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Equine dental diseases Joan Howard ISU Equine Field Services.

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Presentation on theme: "Equine dental diseases Joan Howard ISU Equine Field Services."— Presentation transcript:

1 Equine dental diseases Joan Howard ISU Equine Field Services

2 Why do horses need regular and thorough dental care? To prevent serious health problems To make eating and performing more comfortable for the horse

3 Dental Anatomy

4 Eruption of teeth Horses have long permanent teeth which continue to erupt during the horses life time.

5 Width of mandible and maxilla Maxilla is wider than mandible Outside of upper cheek teeth and inside of lower teeth become sharp

6 Types of dental disease Congenital abnormalities Eruption abnormalities Dental trauma Disorders of wear Periodontal disease Tooth infections

7 Congenital abnormalities Underbite Overbite

8 Eruption abnormalities Variations from the normal pattern in which teeth penetrate the gums.

9 Eruption abnormalities: supernumerary teeth (extra teeth) Last molar the most commonly affected cheek tooth If tooth is unopposed may cause problems

10 Eruption abnormalities Displaced eruptions

11 Eruption Abnormalities Dentigerous cyst Dental tissue is located at sites away from the jaw often found in the temporal area with a sinus tract leading to the base of the opposite ear

12 Eruption abnormalities Unerupted wolf teeth wolf teeth lay parallel to the maxilla instead of erupting through the gum If not removed may cause resentment of bit

13 Eruption abnormalities Retained caps If caps are not shed may impact permanent tooth If removed too early may stop cause abnormal development of cheek teeth

14 Eruption abnormalities Eruption cysts Pressure of cap on unerupted permanent tooth can cause cyst formation in the mandible may become infected

15 Eruption abnormalities Retained deciduous (baby teeth) incisors May be mistaken as supernumerary teeth Along with overcrowding, common in miniature horses

16 Dental trauma May result from dental procedures Often due to Direct trauma

17 Dental trauma Failure to treat appropriately may cause serious malocclusions X-rays may be needed to evaluate the supporting bone

18 Disorders of wear chewing surface irregularities interfere with horses ability to chew food most common form of equine dental disease

19 Disorders of wear Sharp enamel points cheek teeth erupt, wear and develop sharp enamel edges sharp edges can cause cheek and tongue ulcerations

20 Sharp enamel points pain may change chewing patterns and cause abnormalities of wear

21 Maxillary cheek teeth before and after floating

22 Disorders of wear Hooks tooth overgrowths which develop as a result of incomplete chewing surface contact First cheek teeth and last cheek teeth commonly develop hooks which may cause oral pain and interfere with chewing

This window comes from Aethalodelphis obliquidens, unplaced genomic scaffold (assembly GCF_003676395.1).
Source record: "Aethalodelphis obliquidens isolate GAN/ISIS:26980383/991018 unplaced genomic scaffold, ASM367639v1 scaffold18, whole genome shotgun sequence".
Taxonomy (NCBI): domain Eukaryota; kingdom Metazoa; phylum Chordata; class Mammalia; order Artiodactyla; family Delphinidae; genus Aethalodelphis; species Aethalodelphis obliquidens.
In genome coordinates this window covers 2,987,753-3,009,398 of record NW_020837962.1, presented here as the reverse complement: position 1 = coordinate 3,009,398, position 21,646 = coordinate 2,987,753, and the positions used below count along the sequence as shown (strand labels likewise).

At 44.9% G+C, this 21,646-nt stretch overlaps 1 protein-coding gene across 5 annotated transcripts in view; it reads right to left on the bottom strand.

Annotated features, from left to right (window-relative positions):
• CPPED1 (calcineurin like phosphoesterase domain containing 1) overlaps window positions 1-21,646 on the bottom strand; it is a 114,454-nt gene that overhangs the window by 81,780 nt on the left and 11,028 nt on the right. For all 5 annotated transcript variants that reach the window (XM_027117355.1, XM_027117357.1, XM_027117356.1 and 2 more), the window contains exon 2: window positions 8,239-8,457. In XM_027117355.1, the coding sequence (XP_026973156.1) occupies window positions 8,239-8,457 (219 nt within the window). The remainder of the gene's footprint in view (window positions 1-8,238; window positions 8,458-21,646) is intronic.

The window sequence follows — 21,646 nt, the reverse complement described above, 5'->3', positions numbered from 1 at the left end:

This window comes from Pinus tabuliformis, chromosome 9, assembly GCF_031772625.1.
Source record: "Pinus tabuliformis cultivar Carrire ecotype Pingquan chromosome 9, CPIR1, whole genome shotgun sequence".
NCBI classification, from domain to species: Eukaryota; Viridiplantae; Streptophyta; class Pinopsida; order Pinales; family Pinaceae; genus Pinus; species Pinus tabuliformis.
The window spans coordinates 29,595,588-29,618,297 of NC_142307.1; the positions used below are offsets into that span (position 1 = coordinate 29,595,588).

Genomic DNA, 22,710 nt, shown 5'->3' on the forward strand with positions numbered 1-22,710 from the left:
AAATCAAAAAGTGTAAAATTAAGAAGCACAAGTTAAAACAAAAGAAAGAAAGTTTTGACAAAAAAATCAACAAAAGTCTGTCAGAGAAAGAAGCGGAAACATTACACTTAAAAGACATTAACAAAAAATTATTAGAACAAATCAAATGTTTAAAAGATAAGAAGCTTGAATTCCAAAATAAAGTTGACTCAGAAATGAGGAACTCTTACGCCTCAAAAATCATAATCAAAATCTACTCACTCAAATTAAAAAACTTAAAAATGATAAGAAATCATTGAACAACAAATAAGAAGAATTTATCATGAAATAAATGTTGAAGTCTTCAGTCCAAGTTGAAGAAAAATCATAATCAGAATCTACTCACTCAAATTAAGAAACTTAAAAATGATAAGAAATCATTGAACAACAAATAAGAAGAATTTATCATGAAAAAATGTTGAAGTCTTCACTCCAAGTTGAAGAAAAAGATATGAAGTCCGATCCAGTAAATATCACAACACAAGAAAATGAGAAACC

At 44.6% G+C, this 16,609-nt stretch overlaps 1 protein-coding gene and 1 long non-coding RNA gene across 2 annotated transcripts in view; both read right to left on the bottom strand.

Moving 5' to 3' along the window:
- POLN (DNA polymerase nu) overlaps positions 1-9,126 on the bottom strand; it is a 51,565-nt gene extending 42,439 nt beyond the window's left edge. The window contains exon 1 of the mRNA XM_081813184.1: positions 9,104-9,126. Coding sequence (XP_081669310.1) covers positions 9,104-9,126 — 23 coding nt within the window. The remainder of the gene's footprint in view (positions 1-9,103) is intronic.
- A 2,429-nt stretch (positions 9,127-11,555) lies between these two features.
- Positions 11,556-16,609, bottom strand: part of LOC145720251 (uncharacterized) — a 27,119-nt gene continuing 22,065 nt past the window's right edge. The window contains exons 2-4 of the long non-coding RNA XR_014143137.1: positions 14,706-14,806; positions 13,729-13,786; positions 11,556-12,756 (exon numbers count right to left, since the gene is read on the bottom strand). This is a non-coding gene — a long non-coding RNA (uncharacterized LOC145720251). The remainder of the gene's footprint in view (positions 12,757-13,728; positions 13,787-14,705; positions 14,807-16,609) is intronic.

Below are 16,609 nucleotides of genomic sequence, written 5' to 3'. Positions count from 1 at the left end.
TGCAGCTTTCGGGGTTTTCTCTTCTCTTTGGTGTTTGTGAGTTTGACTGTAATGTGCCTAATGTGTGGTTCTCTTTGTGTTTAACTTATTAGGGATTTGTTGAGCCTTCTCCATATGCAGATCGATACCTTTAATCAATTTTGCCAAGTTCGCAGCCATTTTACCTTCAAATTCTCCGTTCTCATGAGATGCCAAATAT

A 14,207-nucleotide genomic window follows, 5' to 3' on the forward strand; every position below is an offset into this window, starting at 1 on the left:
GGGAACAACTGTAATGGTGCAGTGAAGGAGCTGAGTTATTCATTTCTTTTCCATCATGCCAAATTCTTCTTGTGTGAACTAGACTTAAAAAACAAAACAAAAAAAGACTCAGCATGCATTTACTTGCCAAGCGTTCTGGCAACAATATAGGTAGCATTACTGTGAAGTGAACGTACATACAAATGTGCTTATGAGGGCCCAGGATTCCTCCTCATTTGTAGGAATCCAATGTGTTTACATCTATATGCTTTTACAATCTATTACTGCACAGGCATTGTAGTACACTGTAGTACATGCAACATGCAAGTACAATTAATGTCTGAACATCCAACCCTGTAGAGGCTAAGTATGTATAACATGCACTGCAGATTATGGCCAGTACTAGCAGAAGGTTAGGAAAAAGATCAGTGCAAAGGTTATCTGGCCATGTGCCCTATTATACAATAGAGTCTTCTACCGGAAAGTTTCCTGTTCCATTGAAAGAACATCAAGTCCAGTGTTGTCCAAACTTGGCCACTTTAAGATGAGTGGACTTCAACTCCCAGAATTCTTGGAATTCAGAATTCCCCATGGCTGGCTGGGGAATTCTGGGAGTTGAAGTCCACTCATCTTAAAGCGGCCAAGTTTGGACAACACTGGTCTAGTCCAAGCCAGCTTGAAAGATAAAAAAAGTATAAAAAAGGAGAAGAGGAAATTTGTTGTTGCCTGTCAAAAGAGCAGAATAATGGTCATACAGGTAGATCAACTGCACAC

23 Rostral hooks of second premolar

24 Disorders of wear Wave mouth an undulating appearance of the cheek teeth

25 Disorders of wear Step mouth A rectangular or triangular over growth opposite a missing or shorter opposing tooth

26 Disorders of wear Abnormalities of incisors More common on high grain diets Four different types

27 Periodontal disease Progressive inflammation of the supporting structures of the tooth Pockets around gum-line of teeth may form

28 Complications of periodontal disease Feed and debris may become impacted in the periodontal pockets and cause infection and loss of the tooth

29 Tooth infections May be caused by trauma, abnormal wear, or periodontal disease May cause nasal discharge, sinus infection, draining from jaw, or loss of the tooth Tooth often needs to be removed

30 Infected maxillary cheek tooth

31 Infundibular necrosis irregularities may be packed with food and lead to bacterial fermentation dissolution of surrounding cementum, dentin and enamel infection of the pulp chamber splitting or cracking of the tooth during mastication

32 Dental tumors Odontogenic tumors Ameloblastoma Ameloblastic odontomas Complex odontoma Compound odontoma Cementoma

33 performing the dental Equipment Examination Floating and correcting abnormalities

34 Equipment: Tranquilization Safer and easier to do a thorough examination and treatment

35 Equipment Dental halter: needs a noseband that allows the horse to open its mouth wide enough to perform dental procedures

36 Equipment Mouth speculums: Gag: a wedge is placed between the upper and lower molar arcades. Can cause trauma to the teeth

37 Equipment Full mouth speculum More cumbersome Need chemical restraint Mouth shouldnt be left open for more than 30 minutes. Allows better visual and digital inspection of oral cavity